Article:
[tex-k] Is this a bug or just an inconsistency?

Doug McKenna doug at mathemaesthetics.com
Sat Mar 7 00:11:21 CET 2020

TeX has the (unusual) ability to define the control sequence with zero letters in its name, also referred to as the null CS.

In TeX's WEB source code, it pre-allocates a special slot alongside its various CS name tables for this one particular (weird) control sequence, at |null_cs|.

TeX's source and the TeXbook explain that the way to refer to the null CS is with the construction |\csname\endcsname|.  The source code for constructing CS names with these two bracketing primitives expressly returns |null_cs| when there are no characters between them (as opposed to looking up a non-empty name in the hash table or single-character CS table).

And indeed, it works.  Furthermore, the null CS is not frozen.  You can (re)define it as a macro:

\def\csname\endcsname{FOOBAR}

and later invoke it with:

\csname\endcsname

which inserts "FOOBAR" into the layout.  So far so good.

Running under the plain format,

%%%%%%%%%%%%%%%%%%%%
\endlinechar=-1
foo

bar
\end
%%%%%%%%%%%%%%%%%%%%

inserts the word

foobar

into the layout without any space between "foo" and "bar", because empty input lines without final line end characters do not represent spacers (or pairs of line end spacers) and so the space between the two words is elided without turning two empty lines into a |\par| command.

And this:

%%%%%%%%%%%%%%%%%%%%
\def\csname\endcsname{FOOBAR}
\endlinechar=-1
foo

\csname\endcsname

bar
\end
%%%%%%%%%%%%%%%%%%%%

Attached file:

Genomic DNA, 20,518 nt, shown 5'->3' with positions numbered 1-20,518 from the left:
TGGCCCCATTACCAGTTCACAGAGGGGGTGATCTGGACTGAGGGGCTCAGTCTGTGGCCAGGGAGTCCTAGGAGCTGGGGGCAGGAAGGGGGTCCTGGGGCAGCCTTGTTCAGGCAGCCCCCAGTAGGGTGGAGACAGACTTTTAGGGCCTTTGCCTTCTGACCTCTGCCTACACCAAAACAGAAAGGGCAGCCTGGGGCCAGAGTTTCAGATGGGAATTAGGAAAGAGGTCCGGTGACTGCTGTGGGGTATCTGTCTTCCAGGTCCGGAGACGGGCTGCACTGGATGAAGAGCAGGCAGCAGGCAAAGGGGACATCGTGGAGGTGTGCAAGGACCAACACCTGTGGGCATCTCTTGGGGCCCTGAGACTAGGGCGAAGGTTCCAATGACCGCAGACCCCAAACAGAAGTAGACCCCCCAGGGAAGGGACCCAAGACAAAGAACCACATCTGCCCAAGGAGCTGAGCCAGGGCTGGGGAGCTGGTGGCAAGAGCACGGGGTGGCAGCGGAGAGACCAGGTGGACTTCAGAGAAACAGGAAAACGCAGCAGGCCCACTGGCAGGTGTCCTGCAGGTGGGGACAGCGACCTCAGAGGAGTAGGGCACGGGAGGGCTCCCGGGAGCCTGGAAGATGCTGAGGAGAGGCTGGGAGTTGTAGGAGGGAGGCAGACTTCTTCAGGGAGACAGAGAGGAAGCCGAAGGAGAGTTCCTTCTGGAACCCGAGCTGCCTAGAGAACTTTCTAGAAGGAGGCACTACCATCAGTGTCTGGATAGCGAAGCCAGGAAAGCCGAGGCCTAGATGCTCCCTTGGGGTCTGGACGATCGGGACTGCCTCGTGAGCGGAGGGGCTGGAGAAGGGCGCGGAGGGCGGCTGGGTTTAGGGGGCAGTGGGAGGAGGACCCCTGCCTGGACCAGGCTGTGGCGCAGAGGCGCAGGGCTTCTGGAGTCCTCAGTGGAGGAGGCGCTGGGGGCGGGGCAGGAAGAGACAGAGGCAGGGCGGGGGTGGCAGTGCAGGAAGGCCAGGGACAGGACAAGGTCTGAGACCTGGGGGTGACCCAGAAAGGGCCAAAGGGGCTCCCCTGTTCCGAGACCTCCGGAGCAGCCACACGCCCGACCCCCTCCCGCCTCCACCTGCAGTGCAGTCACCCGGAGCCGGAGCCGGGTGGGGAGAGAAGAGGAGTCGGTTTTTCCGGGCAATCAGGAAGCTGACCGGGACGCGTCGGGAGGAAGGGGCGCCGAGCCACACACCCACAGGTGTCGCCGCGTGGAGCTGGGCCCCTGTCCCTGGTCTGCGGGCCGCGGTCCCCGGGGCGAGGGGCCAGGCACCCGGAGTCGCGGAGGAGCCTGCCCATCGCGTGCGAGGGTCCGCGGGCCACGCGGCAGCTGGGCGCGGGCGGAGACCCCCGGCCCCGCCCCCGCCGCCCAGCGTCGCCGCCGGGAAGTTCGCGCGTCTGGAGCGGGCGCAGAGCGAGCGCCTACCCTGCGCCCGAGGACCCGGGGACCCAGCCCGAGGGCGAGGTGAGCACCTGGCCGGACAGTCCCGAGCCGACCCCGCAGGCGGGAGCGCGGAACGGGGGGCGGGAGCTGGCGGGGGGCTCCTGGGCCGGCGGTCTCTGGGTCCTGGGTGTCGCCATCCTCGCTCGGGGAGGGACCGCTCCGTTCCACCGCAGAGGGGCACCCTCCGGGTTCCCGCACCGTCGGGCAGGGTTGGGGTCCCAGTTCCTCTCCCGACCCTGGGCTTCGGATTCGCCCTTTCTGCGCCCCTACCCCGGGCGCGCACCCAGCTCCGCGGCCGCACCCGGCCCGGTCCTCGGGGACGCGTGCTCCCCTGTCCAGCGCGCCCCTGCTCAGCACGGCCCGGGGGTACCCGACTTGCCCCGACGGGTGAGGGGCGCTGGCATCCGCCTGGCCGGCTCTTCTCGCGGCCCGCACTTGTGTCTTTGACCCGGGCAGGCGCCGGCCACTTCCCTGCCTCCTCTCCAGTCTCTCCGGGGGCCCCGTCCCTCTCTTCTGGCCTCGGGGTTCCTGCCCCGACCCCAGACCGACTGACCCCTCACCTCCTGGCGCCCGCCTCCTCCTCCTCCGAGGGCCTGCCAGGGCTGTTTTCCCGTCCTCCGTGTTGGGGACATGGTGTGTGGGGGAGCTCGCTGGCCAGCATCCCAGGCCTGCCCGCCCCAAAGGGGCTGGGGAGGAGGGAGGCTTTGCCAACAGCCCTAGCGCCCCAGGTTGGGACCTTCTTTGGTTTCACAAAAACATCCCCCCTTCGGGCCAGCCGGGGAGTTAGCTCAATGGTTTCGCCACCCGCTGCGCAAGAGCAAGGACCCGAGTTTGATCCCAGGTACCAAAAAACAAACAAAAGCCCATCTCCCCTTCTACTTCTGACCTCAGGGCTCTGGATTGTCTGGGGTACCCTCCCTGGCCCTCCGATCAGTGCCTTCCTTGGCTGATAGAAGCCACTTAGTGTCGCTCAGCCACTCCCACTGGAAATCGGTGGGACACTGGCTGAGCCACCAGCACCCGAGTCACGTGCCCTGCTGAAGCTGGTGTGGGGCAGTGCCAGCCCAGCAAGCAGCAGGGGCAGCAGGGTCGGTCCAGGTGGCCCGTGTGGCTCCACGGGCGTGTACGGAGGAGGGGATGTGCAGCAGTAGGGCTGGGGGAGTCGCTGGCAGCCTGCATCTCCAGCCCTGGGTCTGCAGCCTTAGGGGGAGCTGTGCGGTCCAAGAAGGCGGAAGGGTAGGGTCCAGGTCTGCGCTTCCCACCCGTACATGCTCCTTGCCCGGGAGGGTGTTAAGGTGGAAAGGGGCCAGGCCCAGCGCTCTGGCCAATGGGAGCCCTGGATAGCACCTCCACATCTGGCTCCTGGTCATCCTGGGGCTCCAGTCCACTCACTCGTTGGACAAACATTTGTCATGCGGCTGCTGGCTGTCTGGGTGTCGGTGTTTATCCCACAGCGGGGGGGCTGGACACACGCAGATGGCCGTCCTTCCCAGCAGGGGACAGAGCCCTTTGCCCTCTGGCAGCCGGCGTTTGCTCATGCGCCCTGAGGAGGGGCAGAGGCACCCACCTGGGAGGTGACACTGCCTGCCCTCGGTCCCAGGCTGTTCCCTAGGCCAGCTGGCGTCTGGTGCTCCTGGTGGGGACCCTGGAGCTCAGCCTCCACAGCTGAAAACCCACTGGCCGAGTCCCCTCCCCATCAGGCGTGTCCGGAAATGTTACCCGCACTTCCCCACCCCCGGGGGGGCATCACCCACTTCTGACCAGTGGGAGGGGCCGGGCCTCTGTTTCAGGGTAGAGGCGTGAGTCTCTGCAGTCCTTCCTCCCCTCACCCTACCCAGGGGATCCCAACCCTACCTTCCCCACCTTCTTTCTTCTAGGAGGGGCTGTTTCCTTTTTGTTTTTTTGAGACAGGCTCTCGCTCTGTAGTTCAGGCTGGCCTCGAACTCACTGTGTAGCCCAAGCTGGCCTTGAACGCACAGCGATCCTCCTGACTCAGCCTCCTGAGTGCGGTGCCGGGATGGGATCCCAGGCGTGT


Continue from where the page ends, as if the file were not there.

does the expected, which is to insert

fooFOOBARbar

into the layout.  The point being that the null CS has definitely and legally been defined to mean something when expanded.  It is now just another macro that expands to its definition when invoked.  Or it should be.

But if you look through TeX's source code, there is another spot where TeX's scanner returns the null CS, no differently from using |\csname\endcsname| (indeed, the TeXbook on page 47 expressly says they are the same).

While attempting to scan the letters after an escape character, if the scanner discovers there are none left in the current line, it returns |null_cs| (see line 7403 or thereabouts in tex.web).  This can only happen (I believe) when an escape character is the last character on an input line AND |\endlinechar=-1| has been set (disabled).  If not disabled, end-of-line characters are guaranteed to end every line, and so a final escape is then a single-character escape sequence: \^^M or whatever, even though to the user it looks like the escape is the last character of the line.  The code below demonstrates this otherwise invisible distinction.

So my question (and or demonstration of a bug or inconsistency) is that the following code

%%%%%%%%%%%%%%%%%%%%
\def\csname\endcsname{FOOBAR}
\def\
{NEWLINE}
\endlinechar=-1
foo

\csname\endcsname

\meaning\^^M
\meaning\

bar

\

\end
%%%%%%%%%%%%%%%%%%%%

inserts

fooFOOBARmacro:->NEWLINEundefinedbar

instead of the expected

fooFOOBARmacro:->NEWLINEmacro:->FOOBARbar

into the layout, and then issues an "Undefined control sequence" error message for the line ending with the lone "\".

How can this be, when the null CS, which has a dedicated and single spot for storing its definition, is not only defined and has a meaning, but just got successfully recognized as such and expanded?

If you comment out the |\endlinechar=-1| line in the above code snippet, there's no error and the layout has the following in it:

foo
FOOBAR
macro:->NEWLINE macro:->NEWLINE bar
NEWLINE

which makes sense.

Looking at TeX's source, I'm having trouble figuring out why the null CS's meaning is being treated as the |undefined_cs| primitive in this no-line-end case, thereby triggering the error message.  I'm thus unsure where in the source code the bug/inconsistency or my misunderstanding is arising.

Carpe Diem (CS the day),

Doug McKenna
Mathemaesthetics, Inc.


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